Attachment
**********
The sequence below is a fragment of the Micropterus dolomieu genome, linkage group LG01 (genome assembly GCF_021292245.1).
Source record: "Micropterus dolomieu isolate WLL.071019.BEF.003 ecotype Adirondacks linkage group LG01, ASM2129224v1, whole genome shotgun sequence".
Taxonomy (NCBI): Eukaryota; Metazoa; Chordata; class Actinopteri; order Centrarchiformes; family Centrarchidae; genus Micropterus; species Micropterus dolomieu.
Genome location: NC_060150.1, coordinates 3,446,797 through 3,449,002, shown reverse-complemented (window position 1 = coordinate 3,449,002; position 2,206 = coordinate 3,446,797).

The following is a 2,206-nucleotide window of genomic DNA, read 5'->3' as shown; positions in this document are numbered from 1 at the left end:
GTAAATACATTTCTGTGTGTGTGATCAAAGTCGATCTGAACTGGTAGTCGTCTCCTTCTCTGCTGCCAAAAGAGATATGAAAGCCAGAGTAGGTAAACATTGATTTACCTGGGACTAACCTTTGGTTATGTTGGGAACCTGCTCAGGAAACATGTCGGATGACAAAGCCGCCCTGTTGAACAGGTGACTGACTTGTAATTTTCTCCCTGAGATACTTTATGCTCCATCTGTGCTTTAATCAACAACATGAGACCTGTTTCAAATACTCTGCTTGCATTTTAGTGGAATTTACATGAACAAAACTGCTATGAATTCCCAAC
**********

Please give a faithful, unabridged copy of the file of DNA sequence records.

The sequence below is a fragment of the Micropterus dolomieu genome, linkage group LG01 (genome assembly GCF_021292245.1).
Source record: "Micropterus dolomieu isolate WLL.071019.BEF.003 ecotype Adirondacks linkage group LG01, ASM2129224v1, whole genome shotgun sequence".
Taxonomy (NCBI): Eukaryota; Metazoa; Chordata; class Actinopteri; order Centrarchiformes; family Centrarchidae; genus Micropterus; species Micropterus dolomieu.
Genome location: NC_060150.1, coordinates 3,446,797 through 3,449,002, shown reverse-complemented (window position 1 = coordinate 3,449,002; position 2,206 = coordinate 3,446,797).

The following is a 2,206-nucleotide window of genomic DNA, read 5'->3' as shown; positions in this document are numbered from 1 at the left end:
GTAAATACATTTCTGTGTGTGTGATCAAAGTCGATCTGAACTGGTAGTCGTCTCCTTCTCTGCTGCCAAAAGAGATATGAAAGCCAGAGTAGGTAAACATTGATTTACCTGGGACTAACCTTTGGTTATGTTGGGAACCTGCTCAGGAAACATGTCGGATGACAAAGCCGCCCTGTTGAACAGGTGACTGACTTGTAATTTTCTCCCTGAGATACTTTATGCTCCATCTGTGCTTTAATCAACAACATGAGACCTGTTTCAAATACTCTGCTTGCATTTTAGTGGAATTTACATGAACAAAACTGCTATGAATTCCCAAC